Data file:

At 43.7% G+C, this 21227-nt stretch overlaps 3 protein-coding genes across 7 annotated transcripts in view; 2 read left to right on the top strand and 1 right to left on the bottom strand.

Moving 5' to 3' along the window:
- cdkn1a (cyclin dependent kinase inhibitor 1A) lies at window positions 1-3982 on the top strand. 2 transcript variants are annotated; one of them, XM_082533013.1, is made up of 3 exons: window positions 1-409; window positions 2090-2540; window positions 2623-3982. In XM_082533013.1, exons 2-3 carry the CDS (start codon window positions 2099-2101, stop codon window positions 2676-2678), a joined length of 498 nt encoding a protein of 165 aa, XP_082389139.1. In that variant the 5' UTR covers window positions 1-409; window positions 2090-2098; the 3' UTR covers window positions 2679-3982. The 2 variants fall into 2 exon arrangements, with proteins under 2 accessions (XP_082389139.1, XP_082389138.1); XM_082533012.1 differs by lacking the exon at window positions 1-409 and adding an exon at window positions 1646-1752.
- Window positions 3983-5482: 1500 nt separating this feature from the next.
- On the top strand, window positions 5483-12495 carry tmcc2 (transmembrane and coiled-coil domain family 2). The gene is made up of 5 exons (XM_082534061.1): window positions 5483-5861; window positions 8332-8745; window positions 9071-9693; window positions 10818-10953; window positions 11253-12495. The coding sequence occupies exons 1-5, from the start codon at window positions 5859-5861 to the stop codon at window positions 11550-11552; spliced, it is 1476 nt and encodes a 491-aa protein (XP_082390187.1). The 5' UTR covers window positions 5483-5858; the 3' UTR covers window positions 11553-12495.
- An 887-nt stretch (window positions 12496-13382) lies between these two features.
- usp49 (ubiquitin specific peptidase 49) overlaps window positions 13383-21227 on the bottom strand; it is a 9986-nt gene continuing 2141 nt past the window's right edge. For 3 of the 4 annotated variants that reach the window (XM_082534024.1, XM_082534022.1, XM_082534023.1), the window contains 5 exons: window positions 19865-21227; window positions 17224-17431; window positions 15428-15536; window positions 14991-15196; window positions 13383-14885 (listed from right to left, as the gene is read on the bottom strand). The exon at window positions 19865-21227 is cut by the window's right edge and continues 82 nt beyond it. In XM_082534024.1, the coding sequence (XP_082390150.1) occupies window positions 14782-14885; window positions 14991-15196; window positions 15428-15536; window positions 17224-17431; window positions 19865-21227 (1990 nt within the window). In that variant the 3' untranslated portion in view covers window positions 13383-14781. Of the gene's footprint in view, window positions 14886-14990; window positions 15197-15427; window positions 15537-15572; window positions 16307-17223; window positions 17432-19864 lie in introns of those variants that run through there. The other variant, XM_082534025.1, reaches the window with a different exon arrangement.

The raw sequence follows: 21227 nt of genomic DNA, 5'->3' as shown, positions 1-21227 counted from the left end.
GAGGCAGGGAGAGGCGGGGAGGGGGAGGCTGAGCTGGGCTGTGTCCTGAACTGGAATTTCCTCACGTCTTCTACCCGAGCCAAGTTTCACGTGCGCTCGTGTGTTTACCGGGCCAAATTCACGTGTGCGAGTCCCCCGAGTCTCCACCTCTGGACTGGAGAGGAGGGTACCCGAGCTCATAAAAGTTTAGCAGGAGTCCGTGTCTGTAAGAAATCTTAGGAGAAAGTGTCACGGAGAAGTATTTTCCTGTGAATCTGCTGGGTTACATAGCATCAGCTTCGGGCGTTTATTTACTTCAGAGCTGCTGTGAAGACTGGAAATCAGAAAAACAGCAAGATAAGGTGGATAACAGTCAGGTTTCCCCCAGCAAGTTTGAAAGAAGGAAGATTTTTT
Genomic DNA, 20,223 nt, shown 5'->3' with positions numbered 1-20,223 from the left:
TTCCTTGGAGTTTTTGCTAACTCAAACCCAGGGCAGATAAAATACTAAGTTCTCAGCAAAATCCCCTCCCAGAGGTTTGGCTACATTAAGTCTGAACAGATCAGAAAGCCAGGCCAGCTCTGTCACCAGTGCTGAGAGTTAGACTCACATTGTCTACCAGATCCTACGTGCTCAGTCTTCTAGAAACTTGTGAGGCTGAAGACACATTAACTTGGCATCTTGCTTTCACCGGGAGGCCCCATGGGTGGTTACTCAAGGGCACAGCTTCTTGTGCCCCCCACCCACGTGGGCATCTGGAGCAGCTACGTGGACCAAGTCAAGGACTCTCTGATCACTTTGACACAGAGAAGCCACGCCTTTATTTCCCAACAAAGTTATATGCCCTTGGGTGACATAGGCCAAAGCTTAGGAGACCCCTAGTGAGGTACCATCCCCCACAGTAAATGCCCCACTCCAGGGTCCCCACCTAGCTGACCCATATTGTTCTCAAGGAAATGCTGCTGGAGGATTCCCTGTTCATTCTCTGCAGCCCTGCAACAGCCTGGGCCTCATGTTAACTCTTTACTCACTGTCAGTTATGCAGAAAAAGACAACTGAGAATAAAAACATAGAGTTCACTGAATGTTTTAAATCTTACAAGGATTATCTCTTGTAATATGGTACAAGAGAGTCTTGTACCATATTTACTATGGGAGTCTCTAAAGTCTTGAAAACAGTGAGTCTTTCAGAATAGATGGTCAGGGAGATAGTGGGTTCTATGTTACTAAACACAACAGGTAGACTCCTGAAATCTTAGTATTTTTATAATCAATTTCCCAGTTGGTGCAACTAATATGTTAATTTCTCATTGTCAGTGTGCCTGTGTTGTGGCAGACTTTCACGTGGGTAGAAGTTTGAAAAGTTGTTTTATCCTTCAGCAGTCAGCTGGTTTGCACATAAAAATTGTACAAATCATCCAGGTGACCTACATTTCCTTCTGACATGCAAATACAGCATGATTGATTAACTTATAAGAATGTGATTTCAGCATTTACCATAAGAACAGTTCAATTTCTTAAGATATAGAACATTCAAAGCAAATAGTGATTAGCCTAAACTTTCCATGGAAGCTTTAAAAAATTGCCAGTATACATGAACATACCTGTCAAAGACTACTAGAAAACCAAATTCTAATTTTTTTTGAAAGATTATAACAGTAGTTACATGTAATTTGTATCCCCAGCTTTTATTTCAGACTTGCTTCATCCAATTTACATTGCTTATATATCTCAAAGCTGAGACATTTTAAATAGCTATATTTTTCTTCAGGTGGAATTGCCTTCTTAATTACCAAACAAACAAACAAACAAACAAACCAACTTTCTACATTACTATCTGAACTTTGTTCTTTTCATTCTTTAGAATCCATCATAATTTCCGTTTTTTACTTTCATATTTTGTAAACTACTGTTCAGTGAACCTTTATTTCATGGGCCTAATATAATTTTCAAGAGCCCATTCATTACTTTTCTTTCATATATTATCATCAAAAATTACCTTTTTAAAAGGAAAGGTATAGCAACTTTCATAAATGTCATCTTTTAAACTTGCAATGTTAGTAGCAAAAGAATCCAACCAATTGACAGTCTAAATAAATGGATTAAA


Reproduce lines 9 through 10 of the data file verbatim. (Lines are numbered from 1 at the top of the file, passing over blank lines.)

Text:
GAGGCAGGGAGAGGCGGGGAGGGGGAGGCTGAGCTGGGCTGTGTCCTGAACTGGAATTTCCTCACGTCTTCTACCCGAGCCAAGTTTCACGTGCGCTCGTGTGTTTACCGGGCCAAATTCACGTGTGCGAGTCCCCCGAGTCTCCACCTCTGGACTGGAGAGGAGGGTACCCGAGCTCATAAAAGTTTAGCAGGAGTCCGTGTCTGTAAGAAATCTTAGGAGAAAGTGTCACGGAGAAGTATTTTCCTGTGAATCTGCTGGGTTACATAGCATCAGCTTCGGGCGTTTATTTACTTCAGAGCTGCTGTGAAGACTGGAAATCAGAAAAACAGCAAGATAAGGTGGATAACAGTCAGGTTTCCCCCAGCAAGTTTGAAAGAAGGAAGATTTTTT
Genomic DNA, 20,223 nt, shown 5'->3' with positions numbered 1-20,223 from the left: